Opal and Chris had sent a bunch of things for me to bring over from the US with me. I get two free bags, so no worries about the mule-action. This lack of baggage is a serious crimp. One, I have no idea where I’m staying. I don’t think China Airlines has an address for “Opal, Chris’s girlfriend” Two, Chris had shipped a decent chunk of cash’s worth of stuff that was in one of the suitcases. My suitcase consists mostly of training gear and flip flops, so less of a big deal there. Three, and perhaps most importantly, I’m getting a serious case of monkey butt. I’d guessed correctly that the plane would be freezing at night. Now I’m standing in jeans I’ve been wearing for pushing 30 hours in this scorching heat. Score ten bonus points for my wife Sherrie, who suggested I pack cargo shorts in my carry on. Ahhhhh…..

I talk to a nice Thai fellow who fills out a form for the lost baggage, and tells me to call when I get a delivery address for the bags, which may show up later today.

I see Chris standing outside baggage and relay the grim news. Baggage annoyances aside, seeing Chris is a welcome sight. I don’t have a phone number for him. Also, I don’t know how to use a phone in Thailand. Best I had as a plan B was to use an internet cafe to send him an email if things went awry.

Chris calls Opal, who he notes: “Gets things done.” Opal is on the case, and we’re in an air conditioned car hurtling toward Pattaya. No longer in an airport or airplane, so things are not bad at all.

I’m seriously out of it. It’s been about thirty semi-stressful hours door to door. I’m hoping to not flunk lunch too badly meeting Opal in this state.

Chris and I pass the time by exchanging stories as Bangkok fades in the rear view mirror.

We arrive in Pattaya, and I get my first real taste of city traffic in Thailand. The word chaos does not do justice to what is going on around us. We pull up to a nice house on a small compound off one of the main drags. I meet Opal. She seems awesome and suggests we get some food. We head to a restaurant called MK and Opal orders enough food to kill us all. I’m semi-delirious and will try anything. Much of the stuff appears a bit odd, but tastes great. The Thai soup Opal ordered stole the show for me. Hot and spicy, lots of flavor, just perfect.

I try one of the weirder things, ice cream with corn, kidney beans, sticky rice and a few other tidbits thrown in.

This was just a bit too odd for me.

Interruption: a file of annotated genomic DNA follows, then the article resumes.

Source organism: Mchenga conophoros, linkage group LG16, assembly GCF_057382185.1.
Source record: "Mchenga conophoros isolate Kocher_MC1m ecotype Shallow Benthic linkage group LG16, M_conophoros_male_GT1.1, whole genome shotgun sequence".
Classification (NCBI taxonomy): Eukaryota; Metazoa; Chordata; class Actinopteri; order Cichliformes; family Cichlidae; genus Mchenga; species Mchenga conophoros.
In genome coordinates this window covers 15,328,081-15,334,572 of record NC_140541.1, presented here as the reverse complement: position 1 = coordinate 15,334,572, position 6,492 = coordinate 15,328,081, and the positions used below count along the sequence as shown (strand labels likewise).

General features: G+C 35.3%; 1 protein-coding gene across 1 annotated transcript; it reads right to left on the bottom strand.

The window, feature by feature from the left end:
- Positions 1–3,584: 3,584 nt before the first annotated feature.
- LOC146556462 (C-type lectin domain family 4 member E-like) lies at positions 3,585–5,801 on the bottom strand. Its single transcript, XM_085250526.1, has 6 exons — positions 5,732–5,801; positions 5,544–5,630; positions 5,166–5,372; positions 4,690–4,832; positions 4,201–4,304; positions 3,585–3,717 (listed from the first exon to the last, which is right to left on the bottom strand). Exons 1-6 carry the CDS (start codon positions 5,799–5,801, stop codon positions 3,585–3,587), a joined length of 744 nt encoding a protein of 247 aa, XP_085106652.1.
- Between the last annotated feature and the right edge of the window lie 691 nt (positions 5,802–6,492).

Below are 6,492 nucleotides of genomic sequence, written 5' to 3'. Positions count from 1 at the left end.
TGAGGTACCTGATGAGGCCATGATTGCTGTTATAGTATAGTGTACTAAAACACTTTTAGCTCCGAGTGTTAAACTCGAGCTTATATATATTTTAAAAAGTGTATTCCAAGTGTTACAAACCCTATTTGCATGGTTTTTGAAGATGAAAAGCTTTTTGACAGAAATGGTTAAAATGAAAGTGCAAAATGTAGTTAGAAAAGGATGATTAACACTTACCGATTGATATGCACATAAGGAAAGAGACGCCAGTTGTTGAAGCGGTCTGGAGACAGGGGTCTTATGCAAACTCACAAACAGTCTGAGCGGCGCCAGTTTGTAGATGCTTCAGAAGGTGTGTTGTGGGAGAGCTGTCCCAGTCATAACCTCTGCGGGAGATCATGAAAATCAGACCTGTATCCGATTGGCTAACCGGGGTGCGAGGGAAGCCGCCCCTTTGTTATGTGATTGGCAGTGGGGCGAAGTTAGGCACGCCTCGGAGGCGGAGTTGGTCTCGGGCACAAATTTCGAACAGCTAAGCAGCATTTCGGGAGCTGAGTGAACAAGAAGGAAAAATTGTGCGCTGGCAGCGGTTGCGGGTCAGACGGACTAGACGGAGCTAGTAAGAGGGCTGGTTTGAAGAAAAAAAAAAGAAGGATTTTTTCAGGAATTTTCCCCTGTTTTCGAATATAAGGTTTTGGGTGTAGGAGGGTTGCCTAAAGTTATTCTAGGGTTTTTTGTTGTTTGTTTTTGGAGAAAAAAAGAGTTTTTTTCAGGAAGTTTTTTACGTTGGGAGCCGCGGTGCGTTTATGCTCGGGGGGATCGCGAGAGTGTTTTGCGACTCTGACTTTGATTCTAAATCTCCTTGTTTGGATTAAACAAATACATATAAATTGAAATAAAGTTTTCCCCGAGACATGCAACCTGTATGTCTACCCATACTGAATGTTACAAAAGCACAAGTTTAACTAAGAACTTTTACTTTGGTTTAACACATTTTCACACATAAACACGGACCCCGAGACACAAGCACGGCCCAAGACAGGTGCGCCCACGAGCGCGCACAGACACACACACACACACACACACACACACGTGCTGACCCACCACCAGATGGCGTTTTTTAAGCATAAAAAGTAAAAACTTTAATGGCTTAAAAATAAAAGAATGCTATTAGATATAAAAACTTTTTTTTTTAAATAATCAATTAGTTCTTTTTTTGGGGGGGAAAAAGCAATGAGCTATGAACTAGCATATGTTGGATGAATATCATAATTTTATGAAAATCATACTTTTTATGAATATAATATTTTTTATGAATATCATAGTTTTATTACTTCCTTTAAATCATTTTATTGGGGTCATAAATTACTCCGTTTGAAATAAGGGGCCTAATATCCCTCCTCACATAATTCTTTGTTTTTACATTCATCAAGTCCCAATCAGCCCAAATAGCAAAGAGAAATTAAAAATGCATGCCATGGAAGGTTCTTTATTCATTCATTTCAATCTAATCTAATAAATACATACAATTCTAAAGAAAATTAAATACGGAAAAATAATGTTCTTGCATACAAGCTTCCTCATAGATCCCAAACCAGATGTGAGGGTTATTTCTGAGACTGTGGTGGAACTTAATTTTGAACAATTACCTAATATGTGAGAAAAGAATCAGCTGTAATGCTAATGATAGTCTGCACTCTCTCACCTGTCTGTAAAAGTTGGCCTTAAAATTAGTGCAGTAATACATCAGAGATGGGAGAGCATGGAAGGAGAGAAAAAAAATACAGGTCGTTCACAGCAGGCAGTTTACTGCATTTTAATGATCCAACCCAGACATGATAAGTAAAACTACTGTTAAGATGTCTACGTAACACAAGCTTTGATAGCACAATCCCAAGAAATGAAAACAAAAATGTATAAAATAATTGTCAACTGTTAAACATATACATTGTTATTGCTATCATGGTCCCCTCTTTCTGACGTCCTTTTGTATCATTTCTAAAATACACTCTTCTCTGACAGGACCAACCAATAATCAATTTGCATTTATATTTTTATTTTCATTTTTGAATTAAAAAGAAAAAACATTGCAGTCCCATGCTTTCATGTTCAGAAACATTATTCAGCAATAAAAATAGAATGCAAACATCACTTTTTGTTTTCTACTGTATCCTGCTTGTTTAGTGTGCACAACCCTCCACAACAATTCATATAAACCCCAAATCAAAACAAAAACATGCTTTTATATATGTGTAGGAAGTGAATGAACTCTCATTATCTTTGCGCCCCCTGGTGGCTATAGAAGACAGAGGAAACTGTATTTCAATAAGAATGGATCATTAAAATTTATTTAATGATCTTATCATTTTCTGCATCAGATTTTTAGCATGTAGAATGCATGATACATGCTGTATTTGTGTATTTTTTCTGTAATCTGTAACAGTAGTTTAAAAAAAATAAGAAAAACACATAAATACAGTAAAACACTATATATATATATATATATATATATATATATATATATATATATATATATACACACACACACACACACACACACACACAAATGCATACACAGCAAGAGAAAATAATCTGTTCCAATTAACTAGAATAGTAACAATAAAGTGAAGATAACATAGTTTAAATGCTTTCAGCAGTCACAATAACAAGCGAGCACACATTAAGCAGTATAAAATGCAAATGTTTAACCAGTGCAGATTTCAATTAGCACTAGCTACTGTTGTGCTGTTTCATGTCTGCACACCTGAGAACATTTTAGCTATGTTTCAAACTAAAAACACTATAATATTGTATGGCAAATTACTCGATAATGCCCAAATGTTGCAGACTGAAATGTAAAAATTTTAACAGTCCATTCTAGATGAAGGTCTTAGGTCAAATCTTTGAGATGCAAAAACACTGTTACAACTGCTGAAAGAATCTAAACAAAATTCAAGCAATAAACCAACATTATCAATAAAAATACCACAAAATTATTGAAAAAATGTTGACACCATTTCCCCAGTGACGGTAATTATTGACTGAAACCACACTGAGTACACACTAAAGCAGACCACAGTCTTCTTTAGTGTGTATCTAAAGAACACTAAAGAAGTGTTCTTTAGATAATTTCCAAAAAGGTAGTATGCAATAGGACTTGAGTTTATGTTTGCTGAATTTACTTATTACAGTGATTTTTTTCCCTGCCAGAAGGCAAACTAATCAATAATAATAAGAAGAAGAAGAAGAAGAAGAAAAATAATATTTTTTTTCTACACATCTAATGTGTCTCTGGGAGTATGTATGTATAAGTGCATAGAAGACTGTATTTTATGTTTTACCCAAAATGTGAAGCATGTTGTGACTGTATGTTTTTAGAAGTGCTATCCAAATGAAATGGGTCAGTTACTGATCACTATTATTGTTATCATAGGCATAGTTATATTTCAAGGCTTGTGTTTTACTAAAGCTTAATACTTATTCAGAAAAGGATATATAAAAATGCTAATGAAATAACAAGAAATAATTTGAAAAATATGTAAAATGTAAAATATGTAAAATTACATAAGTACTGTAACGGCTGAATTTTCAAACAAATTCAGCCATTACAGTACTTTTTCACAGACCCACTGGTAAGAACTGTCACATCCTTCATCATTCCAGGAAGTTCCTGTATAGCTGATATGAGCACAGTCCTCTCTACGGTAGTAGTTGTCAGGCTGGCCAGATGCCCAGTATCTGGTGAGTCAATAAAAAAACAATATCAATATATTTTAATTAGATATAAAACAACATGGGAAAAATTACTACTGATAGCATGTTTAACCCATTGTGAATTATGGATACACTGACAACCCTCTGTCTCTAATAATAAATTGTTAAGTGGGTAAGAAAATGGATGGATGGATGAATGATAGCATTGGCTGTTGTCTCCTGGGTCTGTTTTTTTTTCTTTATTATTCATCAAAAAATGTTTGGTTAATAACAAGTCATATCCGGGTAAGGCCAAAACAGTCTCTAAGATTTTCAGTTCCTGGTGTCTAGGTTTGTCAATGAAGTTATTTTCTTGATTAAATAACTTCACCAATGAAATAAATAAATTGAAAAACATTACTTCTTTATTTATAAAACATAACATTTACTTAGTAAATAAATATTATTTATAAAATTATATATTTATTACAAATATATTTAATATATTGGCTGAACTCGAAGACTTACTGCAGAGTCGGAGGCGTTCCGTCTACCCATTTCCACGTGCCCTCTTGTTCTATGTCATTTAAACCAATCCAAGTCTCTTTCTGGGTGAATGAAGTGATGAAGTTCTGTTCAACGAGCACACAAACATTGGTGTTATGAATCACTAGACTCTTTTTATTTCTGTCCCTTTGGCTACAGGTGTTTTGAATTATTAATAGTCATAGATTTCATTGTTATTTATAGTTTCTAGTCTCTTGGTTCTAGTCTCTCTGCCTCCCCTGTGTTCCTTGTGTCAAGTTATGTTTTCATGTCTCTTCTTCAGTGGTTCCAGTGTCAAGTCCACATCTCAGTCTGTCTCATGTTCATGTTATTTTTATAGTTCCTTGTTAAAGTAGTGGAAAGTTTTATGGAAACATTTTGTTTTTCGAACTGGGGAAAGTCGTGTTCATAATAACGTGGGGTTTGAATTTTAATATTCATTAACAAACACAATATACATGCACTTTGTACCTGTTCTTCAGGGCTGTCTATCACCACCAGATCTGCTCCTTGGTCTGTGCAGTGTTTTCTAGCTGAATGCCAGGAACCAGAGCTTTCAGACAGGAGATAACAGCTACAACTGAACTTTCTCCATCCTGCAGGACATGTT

Opal appears amused by my manic rants, and suggests we head to the beach to grab a beer or three. Many beers and laughs later, I tap out for the evening. I made it until 9pm or as my body is telling me 7am….VICTORY!

Life of a pro athlete, not shabby

The daily routine is set. Wake at about 8am. Grab coffee and some food or protein shake, then wander to the gym at 10am for private training with Mong. The heat is nice as Chris and I amble the few blocks to the WKO gym. By the time we’ve climbed to the 5th floor, we’re already sweating. Two hours of pad work, bag work, jump rope, shadow boxing and such later, we’re cooked. Opal often joins us to train and plays translator where necessary. Leaving we grab food, take a shower and nap until about 3pm. At 3pm repeat and rinse. Ahhh…this is not bad. I’m not sure what pro athletes are complaining about. When you have no other commitments, a two-a-day is not only doable, but fun. The combo of food and rest allows me to do what would otherwise be unthinkable amounts of training. A workout a day with a nine to five job is much harder to pull off.

Hospitality unlimited or, no Opal, I can’t force down another delicious bite

“Have you ever had mango and sticky rice for dessert?”

“No, but I love mangos”

“Thai mangos are great”

“Ok, I’m in.”

“Great, I know a place we can head after this, they have great mango and sticky rice”

“You mean NOW?”

I’ve waved off on the plates of food heaped in front of us a while ago. The thought of another bite seems unfathomable. Opal is determined. I have to wave off, again and again.

This is a common occurrence.

I’ve had to change my strategy. From “No thanks, I’m full” which does little to nothing to dissuade Opal, to “Yes I’d love some…TOMORROW!” which seems to work a bit better. Merely mostly ineffectual. Everywhere we go Opal is combing the area for local delicacies which are invariably delicious. Chris and I wonder aloud if Opal thinks we’re in sumo training, rather than Brazilian Jiu Jitsu and Muay Thai.

It is simply impossible to have a better host than Opal. She’s so good as a host, it makes me fearful for when she gets to the US and the tables are turned. I can not be as good a host as she’s been to me. From offering her recently empty guest house, to giving the insiders tour of Pattaya. Everything is taken care of from pre-training meals, to the best-of tours with temples and beach time. Opal has collected the very best-of in Pattaya and rolled the vendors and their phone numbers into her phone. Every food whim is satisfied by a speed dial press, then a polite knock at the door thirty minutes later.